When I was eight years old, in the period of “cooties” and crushes, a male classmate turned the third grade upside-down when he walked into school wearing a pink shirt. He came into class as self-assured as ever, sporting a blush pink shirt with “TOUGH GUYS WEAR PINK” emblazoned across the front. The other boys seemed dumbstruck with admiration – here was a popular boy who managed to turn wearing a “weak” off-limits color into something applause-worthy.
Looking back on that moment, on that bold slogan, I’m struck by the way it encapsulates the feelings our society has toward pink. Unlike any other color, pink has morphed into an idea, into a concept that has broadened its meaning and connotations, becoming something that little girls define themselves by, industries capitalize on and much of the population outwardly rejects.
The lines along which pink is rejected is clear: 7% of women, according to a 2012 University of Maryland study, claimed pink as their favorite color, whereas only 1% of men did the same. The contempt toward pink uncovers aversion toward the stereotypical aspects of femininity, traits like tenderness, nurturance and deference. Since boys and men are discouraged from displaying these traits – “boys don’t cry” – they are also discouraged from liking the color pink. To take a stand on pink, in other words, has somehow become a way to indirectly express one’s true thoughts on feminine stereotypes.
Personally, I’ve never been one to like pink. Whether I’m choosing a sweater at the mall, a toothbrush at the dentist’s office or a golf ball at the mini golf course, I have always strayed away from the color. It’s not that I have anything against the hue itself – in fact, I often find I’m the first to point out the beauty of a blush-colored peony or a cotton-candy streaked sky.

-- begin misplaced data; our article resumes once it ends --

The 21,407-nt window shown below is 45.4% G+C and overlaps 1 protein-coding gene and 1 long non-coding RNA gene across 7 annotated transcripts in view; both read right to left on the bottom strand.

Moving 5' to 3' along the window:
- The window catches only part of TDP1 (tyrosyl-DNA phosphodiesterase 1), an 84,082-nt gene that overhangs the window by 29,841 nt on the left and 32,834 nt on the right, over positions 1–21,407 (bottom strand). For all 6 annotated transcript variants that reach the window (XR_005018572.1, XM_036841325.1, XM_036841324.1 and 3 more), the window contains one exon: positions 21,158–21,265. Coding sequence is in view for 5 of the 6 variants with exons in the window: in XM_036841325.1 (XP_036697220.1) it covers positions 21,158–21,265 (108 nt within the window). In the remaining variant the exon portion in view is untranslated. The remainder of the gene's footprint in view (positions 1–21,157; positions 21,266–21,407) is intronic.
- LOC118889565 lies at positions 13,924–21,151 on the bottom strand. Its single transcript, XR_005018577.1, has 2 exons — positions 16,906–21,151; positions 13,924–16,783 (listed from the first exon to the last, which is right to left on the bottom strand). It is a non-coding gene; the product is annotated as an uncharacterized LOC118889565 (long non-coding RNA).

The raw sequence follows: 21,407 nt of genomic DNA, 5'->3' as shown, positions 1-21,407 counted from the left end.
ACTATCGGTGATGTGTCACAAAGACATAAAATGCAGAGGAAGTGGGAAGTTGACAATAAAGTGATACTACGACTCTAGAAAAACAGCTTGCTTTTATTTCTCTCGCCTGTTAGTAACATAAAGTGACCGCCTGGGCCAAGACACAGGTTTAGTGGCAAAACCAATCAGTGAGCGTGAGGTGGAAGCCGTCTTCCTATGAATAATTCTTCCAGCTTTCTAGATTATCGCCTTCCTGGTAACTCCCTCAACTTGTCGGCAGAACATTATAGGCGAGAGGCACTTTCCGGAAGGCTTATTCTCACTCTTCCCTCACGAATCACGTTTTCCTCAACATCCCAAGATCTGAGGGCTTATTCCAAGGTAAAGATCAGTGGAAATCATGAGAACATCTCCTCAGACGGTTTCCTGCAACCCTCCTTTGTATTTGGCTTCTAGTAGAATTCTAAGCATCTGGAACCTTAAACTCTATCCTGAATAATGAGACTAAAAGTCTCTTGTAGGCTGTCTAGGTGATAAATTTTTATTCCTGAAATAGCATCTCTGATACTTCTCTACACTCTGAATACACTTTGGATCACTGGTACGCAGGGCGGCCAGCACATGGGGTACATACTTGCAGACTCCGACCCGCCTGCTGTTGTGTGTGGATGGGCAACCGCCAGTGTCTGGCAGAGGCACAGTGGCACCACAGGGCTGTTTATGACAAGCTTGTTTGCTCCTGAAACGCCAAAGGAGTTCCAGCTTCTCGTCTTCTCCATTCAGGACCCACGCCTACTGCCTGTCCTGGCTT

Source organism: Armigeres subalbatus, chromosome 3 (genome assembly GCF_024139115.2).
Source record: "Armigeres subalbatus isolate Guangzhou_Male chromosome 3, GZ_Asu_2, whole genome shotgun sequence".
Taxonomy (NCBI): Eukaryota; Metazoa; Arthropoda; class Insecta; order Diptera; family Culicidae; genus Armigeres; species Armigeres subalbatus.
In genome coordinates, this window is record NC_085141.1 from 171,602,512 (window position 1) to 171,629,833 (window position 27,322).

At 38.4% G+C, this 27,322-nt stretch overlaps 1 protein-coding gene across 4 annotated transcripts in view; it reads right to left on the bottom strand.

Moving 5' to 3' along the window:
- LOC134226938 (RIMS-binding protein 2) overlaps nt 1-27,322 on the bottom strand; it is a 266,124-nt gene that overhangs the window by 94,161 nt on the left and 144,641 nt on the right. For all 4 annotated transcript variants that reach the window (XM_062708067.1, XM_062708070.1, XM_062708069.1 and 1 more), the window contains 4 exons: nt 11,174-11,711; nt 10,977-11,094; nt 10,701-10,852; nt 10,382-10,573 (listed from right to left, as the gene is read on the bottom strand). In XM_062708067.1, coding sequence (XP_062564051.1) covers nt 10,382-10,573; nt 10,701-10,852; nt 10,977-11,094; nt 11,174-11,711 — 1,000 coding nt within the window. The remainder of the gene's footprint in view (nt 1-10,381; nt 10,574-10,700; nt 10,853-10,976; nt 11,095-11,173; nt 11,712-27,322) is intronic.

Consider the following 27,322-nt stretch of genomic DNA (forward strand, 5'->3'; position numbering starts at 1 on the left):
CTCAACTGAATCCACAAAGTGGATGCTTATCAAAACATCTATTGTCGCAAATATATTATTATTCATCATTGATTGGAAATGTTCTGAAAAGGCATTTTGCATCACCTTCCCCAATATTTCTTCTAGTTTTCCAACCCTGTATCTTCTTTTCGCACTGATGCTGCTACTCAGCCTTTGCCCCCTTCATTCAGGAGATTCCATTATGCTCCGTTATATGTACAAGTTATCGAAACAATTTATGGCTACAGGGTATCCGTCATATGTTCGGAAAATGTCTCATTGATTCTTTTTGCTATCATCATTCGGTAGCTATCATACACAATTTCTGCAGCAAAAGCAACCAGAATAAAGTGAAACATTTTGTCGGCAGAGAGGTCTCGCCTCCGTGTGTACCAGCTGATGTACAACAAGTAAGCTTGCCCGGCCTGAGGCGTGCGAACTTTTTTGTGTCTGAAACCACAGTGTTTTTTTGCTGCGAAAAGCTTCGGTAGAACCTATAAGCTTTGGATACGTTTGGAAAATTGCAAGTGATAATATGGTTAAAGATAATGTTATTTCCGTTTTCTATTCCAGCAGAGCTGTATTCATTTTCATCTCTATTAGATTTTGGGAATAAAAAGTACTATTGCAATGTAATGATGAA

Rather, my rebuff of pink seemed to be an unspoken requirement of my tomboy childhood. I wanted to be adventurous, intelligent, daring, a nature explorer and an ambitious competitor. Pink, I thought, exuded quite the opposite: notions of weakness and sensitivity.
However, pink hasn’t always been perceived as a frivolous color. Before the mid-twentieth century, it was actually more common to assign pink to boys and blue to girls; blue was considered a “dainty” color and pink a strong color. Pink is, after all, an offshoot of bold red. Though nobody is sure how or when the color assignments reversed, the past has proven that pink can be viewed as a powerful color, far from the childish, flirty connotations it’s most often associated with today. Common perceptions of pink, it would seem, have shifted precisely because the gender it’s associated with shifted first.
Corporations have only further cemented this gender-color divide. Figuring they can make a profit by compelling parents with children of different genders to buy the same item in different colors (God forbid John use his older sister’s pink tricycle), companies have splashed pink on all things Girl. Because of this rosy-hued reality, it seems practically impossible for girls to resist markets’ influence. The idea that they are supposed to be interested in and interact with pink-colored products will surely develop in the minds of these little girls. Even if their parents do not explicitly push them toward the pink section, it is not hard to make the connection that those aisles are meant for them.
Beyond Lyft and T-Mobile, you’d be hard pressed to think of a pink-logoed company that also aims to cater to all genders. And businesses aren’t alone in their aversion to pink. From school colors to flags to national sports teams, pink is simply not present: it’s as if it has disappeared from the color wheel.
The message is clear: pink, because of its association with femininity, has become a color to avoid at all costs if one wants to cater to all genders and project a mature, serious image. The common avoidance of pink is simply a symptom of the much larger issue of sexism. While pushing a little girl away from pink might come from good intentions, it may imply that being feminine is undesirable.
The solution, therefore, is not to spurn the color, but rather to embrace it. While sporting a bright pink sweater or choosing the pink golf ball at the mini golf course will certainly not solve the issue of sexism, it might send the message that femininity is something that people can show off and be proud of. The reverse, too, might also be true: as femininity is increasingly understood to be something to espouse rather than evade, pink itself might become a more empowering color for all genders.
(Graphic credits: Giovana Gelhoren)